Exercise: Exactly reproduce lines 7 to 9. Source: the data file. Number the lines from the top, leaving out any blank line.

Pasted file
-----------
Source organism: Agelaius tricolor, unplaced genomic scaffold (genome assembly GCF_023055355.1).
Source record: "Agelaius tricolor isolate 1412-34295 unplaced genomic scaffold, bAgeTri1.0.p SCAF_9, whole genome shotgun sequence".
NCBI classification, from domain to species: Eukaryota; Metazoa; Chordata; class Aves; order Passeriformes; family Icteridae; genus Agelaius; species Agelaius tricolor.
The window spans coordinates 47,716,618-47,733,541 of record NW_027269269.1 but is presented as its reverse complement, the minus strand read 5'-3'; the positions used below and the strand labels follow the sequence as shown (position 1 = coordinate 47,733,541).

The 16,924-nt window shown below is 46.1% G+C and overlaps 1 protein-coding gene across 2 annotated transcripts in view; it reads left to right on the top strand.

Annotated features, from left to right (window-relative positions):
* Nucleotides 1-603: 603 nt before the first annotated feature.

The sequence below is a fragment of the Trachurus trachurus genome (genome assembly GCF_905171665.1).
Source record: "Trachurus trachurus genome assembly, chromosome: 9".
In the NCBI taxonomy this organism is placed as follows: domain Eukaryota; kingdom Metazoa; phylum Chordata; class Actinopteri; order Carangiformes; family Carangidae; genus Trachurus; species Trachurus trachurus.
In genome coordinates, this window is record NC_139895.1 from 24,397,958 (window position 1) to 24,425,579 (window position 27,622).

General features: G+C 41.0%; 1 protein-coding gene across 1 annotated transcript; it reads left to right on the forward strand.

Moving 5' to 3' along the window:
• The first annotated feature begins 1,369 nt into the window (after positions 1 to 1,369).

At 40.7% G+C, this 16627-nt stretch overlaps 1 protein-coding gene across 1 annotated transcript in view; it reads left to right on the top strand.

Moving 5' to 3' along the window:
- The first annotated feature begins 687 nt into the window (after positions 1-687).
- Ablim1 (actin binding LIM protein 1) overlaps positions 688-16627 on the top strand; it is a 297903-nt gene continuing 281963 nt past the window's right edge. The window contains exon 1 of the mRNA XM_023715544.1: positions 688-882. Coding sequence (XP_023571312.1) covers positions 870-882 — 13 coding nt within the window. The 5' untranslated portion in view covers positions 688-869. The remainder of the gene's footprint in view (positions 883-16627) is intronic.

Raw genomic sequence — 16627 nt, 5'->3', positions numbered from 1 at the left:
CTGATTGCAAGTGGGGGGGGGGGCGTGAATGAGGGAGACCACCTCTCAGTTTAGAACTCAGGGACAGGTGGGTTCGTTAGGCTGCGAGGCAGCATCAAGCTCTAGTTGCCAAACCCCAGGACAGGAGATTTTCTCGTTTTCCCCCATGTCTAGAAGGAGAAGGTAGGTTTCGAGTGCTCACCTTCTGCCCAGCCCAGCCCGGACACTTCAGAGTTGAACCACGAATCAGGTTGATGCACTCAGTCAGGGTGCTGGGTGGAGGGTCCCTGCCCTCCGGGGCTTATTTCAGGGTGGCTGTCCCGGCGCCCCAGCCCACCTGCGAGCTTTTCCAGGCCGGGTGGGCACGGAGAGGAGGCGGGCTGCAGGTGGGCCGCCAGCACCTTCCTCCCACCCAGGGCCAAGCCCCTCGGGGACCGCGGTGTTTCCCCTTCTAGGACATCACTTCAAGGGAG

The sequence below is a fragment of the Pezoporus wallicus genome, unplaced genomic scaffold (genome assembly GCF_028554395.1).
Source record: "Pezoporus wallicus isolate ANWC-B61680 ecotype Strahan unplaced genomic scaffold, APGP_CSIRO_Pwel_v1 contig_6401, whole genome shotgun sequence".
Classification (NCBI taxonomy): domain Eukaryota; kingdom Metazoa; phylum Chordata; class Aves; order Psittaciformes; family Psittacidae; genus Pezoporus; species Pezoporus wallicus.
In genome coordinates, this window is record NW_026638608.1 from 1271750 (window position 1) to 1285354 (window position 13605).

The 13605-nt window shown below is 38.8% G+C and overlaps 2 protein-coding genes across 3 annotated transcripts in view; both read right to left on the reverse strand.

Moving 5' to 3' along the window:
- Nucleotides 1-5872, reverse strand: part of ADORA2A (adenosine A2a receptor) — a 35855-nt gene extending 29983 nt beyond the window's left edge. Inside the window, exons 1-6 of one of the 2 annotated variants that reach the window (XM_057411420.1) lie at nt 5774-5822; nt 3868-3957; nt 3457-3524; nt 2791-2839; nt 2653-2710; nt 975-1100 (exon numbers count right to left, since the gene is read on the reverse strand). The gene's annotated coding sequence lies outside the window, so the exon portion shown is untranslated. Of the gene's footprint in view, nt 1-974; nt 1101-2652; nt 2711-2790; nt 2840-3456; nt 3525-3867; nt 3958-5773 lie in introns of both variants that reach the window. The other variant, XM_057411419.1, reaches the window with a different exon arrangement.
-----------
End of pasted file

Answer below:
* Nucleotides 1-603: 603 nt before the first annotated feature.

The sequence below is a fragment of the Trachurus trachurus genome (genome assembly GCF_905171665.1).
Source record: "Trachurus trachurus genome assembly, chromosome: 9".